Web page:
At NELA2010 on Monday, I got to see Ethan Zuckerman speak again. I blogged his "The Internet is NOT Flat" talk two years ago, and although this year he spoke on the same theme, he is dynamic enough to always be both interesting and energizing.
His goal is to broaden people's view of the world, to get us thinking globally as well as locally. Something new in his talk this year was the concept of "bridge figures" - those people in an organization or community that serve as "bridges" between cultures, nations, people, departments, groups, ideas, etc.
These people are valuable because they can make connections others can't, and can move projects forward in new ways via collaborations. They are usually found in the "structural holes" in organizations - the positions that aren't explicitly defined, or the spots where many otherwise divergent areas overlap.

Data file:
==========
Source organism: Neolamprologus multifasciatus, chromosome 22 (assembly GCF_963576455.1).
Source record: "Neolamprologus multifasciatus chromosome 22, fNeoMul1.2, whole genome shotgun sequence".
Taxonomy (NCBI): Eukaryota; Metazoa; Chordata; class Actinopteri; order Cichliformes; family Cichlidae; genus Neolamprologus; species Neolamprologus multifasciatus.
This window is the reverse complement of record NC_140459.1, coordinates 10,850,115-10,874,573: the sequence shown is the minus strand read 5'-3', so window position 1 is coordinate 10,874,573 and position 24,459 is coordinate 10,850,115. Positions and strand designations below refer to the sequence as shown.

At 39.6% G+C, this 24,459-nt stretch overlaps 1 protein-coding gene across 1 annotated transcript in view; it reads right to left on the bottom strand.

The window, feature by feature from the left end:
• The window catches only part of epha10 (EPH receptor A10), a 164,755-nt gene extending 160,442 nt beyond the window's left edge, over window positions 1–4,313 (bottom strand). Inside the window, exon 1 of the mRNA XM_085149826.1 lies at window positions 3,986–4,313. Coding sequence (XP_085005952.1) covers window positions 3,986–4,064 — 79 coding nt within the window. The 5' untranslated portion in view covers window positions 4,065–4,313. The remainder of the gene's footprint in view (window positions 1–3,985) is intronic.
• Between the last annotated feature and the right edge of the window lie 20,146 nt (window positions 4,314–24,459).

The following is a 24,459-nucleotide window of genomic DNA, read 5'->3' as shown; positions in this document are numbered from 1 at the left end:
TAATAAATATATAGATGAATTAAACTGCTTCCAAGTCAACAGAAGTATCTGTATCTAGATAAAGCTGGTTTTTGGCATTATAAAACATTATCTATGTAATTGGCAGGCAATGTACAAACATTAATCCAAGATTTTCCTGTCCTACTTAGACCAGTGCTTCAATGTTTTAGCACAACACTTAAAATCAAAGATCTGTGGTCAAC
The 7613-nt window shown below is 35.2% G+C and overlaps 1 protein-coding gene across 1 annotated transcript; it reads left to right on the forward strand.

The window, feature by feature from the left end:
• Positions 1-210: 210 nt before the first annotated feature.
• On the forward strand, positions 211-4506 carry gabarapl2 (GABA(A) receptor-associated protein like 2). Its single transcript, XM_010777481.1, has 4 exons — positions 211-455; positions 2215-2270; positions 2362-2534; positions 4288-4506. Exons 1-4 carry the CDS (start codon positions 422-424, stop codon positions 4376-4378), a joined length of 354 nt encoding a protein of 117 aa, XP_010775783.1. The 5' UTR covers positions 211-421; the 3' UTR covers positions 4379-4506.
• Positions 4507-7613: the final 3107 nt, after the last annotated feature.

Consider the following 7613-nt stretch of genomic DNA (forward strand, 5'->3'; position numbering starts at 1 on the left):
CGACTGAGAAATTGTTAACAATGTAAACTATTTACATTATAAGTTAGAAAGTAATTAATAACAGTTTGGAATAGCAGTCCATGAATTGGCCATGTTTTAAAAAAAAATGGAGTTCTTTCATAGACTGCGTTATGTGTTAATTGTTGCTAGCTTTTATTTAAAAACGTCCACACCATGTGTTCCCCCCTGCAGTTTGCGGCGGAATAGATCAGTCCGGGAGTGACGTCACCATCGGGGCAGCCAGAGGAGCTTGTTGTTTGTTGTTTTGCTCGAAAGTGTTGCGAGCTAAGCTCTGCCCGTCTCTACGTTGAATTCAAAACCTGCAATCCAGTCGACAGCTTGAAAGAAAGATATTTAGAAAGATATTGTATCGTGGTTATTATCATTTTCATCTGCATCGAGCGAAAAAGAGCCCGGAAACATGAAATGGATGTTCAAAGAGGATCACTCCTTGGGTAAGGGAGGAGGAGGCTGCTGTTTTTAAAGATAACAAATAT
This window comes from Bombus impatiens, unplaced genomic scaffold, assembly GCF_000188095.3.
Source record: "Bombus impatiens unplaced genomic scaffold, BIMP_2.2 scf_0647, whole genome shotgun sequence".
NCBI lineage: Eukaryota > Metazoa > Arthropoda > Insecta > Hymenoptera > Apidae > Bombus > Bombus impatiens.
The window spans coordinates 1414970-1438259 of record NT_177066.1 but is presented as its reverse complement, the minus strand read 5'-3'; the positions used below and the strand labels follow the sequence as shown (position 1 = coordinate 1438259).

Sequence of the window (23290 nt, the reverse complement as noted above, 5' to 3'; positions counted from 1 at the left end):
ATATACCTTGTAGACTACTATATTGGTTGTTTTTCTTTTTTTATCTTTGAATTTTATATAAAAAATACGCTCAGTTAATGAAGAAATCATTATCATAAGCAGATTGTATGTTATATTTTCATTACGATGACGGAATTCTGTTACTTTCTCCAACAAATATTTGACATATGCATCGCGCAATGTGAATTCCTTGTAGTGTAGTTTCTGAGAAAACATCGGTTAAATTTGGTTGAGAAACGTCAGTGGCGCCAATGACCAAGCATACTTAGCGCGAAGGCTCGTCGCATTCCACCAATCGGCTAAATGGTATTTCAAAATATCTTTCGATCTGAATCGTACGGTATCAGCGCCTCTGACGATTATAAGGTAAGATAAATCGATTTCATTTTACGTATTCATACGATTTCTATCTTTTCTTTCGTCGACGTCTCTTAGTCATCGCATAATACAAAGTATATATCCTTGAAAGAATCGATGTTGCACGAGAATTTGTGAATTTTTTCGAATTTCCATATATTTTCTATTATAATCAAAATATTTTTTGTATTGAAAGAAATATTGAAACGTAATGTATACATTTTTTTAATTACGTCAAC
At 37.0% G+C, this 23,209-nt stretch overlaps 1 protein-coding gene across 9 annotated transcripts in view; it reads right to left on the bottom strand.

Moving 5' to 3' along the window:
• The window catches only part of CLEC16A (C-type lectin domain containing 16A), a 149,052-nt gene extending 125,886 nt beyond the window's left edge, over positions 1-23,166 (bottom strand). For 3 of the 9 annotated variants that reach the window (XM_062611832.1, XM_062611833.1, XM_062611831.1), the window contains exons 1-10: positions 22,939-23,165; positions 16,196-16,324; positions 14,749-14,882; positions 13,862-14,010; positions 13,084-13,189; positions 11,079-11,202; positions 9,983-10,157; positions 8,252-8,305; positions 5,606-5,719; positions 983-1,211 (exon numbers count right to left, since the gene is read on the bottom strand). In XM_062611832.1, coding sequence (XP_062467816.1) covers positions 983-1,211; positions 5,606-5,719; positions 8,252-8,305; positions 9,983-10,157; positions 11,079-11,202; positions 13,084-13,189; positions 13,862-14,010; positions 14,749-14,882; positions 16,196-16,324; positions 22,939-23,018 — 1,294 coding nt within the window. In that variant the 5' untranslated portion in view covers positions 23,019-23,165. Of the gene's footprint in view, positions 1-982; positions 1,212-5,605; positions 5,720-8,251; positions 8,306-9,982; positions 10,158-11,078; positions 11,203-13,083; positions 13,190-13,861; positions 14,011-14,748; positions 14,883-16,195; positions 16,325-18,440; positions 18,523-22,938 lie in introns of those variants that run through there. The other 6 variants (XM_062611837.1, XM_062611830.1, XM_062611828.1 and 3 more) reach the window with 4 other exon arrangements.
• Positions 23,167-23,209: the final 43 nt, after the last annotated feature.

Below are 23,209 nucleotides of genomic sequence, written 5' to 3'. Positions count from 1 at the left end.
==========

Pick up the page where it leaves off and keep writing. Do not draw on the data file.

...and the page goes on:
Because of their unique place, they can see things from multiple points of view, see how something will affect different groups, and see what skills each of the different groups can contribute to a situation. They are less susceptible to homophily than most of us (who tend to exist in [and not think beyond] our own social group, department, organization, etc.), and so are better able to develop solutions that address the concerns of all the stakeholders involved.
Libraries often serve this role in general. But can you think of any Bridge Figures within your library?